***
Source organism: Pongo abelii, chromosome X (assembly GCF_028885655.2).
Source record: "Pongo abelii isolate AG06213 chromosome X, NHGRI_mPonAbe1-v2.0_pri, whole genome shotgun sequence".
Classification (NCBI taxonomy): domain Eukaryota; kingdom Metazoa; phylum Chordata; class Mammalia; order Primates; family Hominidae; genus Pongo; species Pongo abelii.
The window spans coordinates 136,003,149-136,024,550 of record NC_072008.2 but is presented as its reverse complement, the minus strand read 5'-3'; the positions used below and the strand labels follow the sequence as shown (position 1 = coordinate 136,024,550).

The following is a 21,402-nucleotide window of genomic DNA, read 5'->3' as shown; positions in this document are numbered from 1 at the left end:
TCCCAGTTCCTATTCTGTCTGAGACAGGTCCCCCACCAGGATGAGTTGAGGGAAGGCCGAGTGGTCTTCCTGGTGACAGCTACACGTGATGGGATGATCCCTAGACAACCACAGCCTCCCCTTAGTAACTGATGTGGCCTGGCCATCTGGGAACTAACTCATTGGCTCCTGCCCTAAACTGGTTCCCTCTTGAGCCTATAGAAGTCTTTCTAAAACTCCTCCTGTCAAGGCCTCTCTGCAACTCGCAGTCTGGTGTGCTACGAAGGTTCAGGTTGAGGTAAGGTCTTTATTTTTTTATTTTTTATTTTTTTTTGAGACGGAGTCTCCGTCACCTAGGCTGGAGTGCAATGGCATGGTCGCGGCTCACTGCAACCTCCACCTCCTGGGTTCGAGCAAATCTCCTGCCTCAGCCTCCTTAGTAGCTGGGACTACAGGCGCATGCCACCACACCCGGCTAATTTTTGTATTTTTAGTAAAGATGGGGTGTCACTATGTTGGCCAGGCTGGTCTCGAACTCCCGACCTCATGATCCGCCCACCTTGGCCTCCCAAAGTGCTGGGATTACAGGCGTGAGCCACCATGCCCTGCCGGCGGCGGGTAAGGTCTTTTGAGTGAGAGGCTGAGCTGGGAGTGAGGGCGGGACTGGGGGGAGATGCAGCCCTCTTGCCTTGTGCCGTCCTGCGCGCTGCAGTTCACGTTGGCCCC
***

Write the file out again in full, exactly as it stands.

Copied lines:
Source organism: Pongo abelii, chromosome X (assembly GCF_028885655.2).
Source record: "Pongo abelii isolate AG06213 chromosome X, NHGRI_mPonAbe1-v2.0_pri, whole genome shotgun sequence".
Classification (NCBI taxonomy): domain Eukaryota; kingdom Metazoa; phylum Chordata; class Mammalia; order Primates; family Hominidae; genus Pongo; species Pongo abelii.
The window spans coordinates 136,003,149-136,024,550 of record NC_072008.2 but is presented as its reverse complement, the minus strand read 5'-3'; the positions used below and the strand labels follow the sequence as shown (position 1 = coordinate 136,024,550).

The following is a 21,402-nucleotide window of genomic DNA, read 5'->3' as shown; positions in this document are numbered from 1 at the left end:
TCCCAGTTCCTATTCTGTCTGAGACAGGTCCCCCACCAGGATGAGTTGAGGGAAGGCCGAGTGGTCTTCCTGGTGACAGCTACACGTGATGGGATGATCCCTAGACAACCACAGCCTCCCCTTAGTAACTGATGTGGCCTGGCCATCTGGGAACTAACTCATTGGCTCCTGCCCTAAACTGGTTCCCTCTTGAGCCTATAGAAGTCTTTCTAAAACTCCTCCTGTCAAGGCCTCTCTGCAACTCGCAGTCTGGTGTGCTACGAAGGTTCAGGTTGAGGTAAGGTCTTTATTTTTTTATTTTTTATTTTTTTTTGAGACGGAGTCTCCGTCACCTAGGCTGGAGTGCAATGGCATGGTCGCGGCTCACTGCAACCTCCACCTCCTGGGTTCGAGCAAATCTCCTGCCTCAGCCTCCTTAGTAGCTGGGACTACAGGCGCATGCCACCACACCCGGCTAATTTTTGTATTTTTAGTAAAGATGGGGTGTCACTATGTTGGCCAGGCTGGTCTCGAACTCCCGACCTCATGATCCGCCCACCTTGGCCTCCCAAAGTGCTGGGATTACAGGCGTGAGCCACCATGCCCTGCCGGCGGCGGGTAAGGTCTTTTGAGTGAGAGGCTGAGCTGGGAGTGAGGGCGGGACTGGGGGGAGATGCAGCCCTCTTGCCTTGTGCCGTCCTGCGCGCTGCAGTTCACGTTGGCCCC